A GIC is a guaranteed investment certificate and it’s one of the most conservative investments you can make as an investor. GICs have their place, though. They’re great for short-term savings goals with a fixed timeframe. For example, if you wanted to buy a house in two years you could purchase a 2-year GIC and earn a decent rate of return – likely in the 2% range.
Keep in mind that’s a guaranteed rate of return, which is why GICs are a great investment for short-term savings goals. You don’t want to put money into the stock market that you’ll end up needing in a year or two. As you’ve seen with the coronavirus crisis in March, stock markets can turn sour in a hurry and it would be awful to see your investment lose 30% of its value in just one month.
GICs typically come in 1-to-5-year terms, with the longer terms often paying the highest interest rates. For instance, EQ Bank offers GIC terms from 3 months to 5 years and currently ranges from 1.50% to 2.70%. Know that they’re also not redeemable without paying a stiff penalty, so you’ll have to think carefully about when exactly you’ll need the money before you lock it away.
If you’re not sure when you’ll need the money, avoid a GIC and stash your cash in one of the best high-interest savings accounts in Canada. Our top choice is EQ Bank because it offers a 2.00%* everyday interest rate with no monthly fees, no minimum balance required, unlimited bill payments, and Interac e-Transfers®.
Finally, a word of caution. Banks often sell GICs that are linked to the market (market-linked or equity-linked GICs). Steer clear of these products. They promise some extra upside if the stock market performs well during your term; however, the rules and formulas are so complicated it’s highly unlikely you’ll actually see any benefit. And, if the market underperforms, you’ll only get your principal investment back with zero growth.
My advice: GICs are for guaranteed fixed income and the stock market is for speculative growth potential. Both are important, but be careful not to mix the two. Check out the best GIC rates in Canada here.
*Interest is calculated daily on the total closing balance and paid monthly. Rates are per annum and subject to change without notice.
Invest in Real Estate
Real estate can be an attractive investment for people who prefer to own something tangible and that has the potential to pay both rental income and eventual capital gains.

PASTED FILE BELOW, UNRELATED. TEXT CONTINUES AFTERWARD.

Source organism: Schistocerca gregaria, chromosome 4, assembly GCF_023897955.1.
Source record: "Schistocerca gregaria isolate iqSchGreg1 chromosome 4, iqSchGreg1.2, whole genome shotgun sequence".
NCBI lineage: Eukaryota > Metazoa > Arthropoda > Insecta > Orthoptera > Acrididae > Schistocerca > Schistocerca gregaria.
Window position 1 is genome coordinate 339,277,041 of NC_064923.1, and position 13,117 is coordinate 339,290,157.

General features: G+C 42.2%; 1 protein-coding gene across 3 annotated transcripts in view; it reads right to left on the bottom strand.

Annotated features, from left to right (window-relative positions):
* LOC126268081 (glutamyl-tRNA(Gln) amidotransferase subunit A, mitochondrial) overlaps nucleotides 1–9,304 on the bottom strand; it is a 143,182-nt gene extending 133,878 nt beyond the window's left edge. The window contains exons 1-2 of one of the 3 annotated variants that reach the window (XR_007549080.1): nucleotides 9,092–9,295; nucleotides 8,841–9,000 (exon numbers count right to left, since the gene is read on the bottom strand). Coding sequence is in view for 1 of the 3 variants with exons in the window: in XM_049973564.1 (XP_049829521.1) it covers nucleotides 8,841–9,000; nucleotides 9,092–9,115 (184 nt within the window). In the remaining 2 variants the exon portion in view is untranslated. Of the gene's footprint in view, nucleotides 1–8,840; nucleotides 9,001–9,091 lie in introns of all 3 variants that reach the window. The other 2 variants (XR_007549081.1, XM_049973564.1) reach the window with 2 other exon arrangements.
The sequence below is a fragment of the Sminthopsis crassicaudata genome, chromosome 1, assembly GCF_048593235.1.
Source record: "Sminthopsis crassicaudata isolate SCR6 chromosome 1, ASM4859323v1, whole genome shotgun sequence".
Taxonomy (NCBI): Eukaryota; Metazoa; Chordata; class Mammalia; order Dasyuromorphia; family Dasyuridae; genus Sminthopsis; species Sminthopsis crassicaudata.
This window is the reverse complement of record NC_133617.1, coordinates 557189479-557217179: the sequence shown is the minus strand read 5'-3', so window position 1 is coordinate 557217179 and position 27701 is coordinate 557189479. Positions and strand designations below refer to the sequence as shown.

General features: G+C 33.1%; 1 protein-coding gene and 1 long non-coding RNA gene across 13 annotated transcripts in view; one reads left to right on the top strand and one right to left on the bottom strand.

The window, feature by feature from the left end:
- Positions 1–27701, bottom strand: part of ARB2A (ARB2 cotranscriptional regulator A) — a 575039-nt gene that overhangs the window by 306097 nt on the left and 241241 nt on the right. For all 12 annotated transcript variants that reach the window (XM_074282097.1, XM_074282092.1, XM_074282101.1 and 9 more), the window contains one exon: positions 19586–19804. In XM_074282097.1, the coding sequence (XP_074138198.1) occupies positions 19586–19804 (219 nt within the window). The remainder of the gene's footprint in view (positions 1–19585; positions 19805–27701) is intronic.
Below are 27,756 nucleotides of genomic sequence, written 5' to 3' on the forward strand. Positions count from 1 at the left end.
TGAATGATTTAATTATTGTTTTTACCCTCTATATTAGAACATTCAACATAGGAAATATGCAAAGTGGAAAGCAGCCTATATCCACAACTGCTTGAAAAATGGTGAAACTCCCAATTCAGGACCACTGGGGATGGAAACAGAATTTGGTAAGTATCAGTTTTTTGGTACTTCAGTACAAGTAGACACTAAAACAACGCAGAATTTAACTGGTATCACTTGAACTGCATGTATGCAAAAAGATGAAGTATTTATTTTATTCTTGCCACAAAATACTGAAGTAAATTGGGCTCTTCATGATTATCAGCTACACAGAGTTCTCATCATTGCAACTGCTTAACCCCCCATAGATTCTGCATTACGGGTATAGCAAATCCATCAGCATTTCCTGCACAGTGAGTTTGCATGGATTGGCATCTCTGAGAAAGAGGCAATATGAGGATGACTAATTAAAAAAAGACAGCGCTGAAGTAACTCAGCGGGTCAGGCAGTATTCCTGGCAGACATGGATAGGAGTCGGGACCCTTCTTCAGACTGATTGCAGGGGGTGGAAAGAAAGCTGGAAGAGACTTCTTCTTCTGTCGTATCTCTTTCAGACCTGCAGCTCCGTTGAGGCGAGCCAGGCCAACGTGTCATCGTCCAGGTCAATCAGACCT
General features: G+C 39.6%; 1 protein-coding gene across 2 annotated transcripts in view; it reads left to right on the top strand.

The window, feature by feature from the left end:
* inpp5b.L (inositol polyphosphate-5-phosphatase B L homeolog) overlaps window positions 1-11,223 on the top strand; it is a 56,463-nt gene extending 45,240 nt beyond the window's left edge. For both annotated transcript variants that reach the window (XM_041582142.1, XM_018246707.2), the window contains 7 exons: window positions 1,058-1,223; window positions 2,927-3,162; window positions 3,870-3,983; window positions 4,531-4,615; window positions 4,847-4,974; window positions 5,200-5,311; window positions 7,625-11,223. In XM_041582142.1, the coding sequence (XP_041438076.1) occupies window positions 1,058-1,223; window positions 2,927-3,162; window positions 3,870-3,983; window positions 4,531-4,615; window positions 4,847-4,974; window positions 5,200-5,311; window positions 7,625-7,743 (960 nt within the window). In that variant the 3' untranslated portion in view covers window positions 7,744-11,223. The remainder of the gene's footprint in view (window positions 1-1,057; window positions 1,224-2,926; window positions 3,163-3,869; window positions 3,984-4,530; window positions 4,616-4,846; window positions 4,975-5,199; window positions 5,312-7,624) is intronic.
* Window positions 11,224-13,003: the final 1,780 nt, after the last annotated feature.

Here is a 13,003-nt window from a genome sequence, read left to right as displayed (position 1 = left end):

Particularly if you live in Toronto or Vancouver, your world view of real estate tends to be much different than those who live in the rest of Canada. That’s because real estate has become a borderline obsession in those cities as speculation continues to drive up housing prices.
Historically, though, real estate has been a poor investment and an asset that barely keeps pace with inflation. So, the key to a smart real estate investment is one that is cash flow positive: – meaning it allows the owner to collect enough rental income to cover the mortgage, property taxes, utilities, and insurance, plus a surplus to stash away for emergencies, renovations and repairs.
Don’t count on capital gains to turn your real estate venture into a winning investment, either. Housing is highly illiquid and driven by local market conditions. It takes a special kind of investor to perform well in real estate. Plus, consider how the coronavirus crisis is affecting mortgage rates before taking the plunge. You’ll also need a lot more than $1,000 to buy real estate. Read more about Buying A House in Canada: A Guide to Buying Your First Home.
Investing During COVID-19
The 2008 financial crisis scared off a lot of investors who weren’t ready to see their portfolios drop by 30-50%. Similarly, during the market crash caused by the COVID-19 pandemic, stocks fell 34% in one month – the fastest and sharpest decline in history.
And while markets seem to have almost recovered their losses (as of the end of May 2020), the uncertainty surrounding the global economic situation and potential recovery truly put us in uncharted waters. No one knows what happens next.
Here’s what we do know. Markets have recovered after every crisis in history, from the Great Depression, two World Wars, runaway inflation, 9/11, the tech bubble, the great financial crisis, and more. We will get through this, too.
The best way to approach your investments, whether you’re investing your first $1,000 or you already had money in the market, is to stay the course and stick to your plan. You should care more about your portfolio balance in thirty years than in thirty days. In fact, you may even stand to profit from the market downturn.
Final Word on How to Invest Your Money Now
There are so many great options available for investors today. If you have $1,000 to invest for retirement, the best way to learn how to invest that money is to open an online trading account and put that money to work in a diversified ETF, or open a robo advisor account and invest it automatically in a managed portfolio.
The key is having the confidence to get started now and learn as you go. Develop a system of regular, frequent contributions, and you’ll turn that $1,000 into a six-figure sooner than you might think.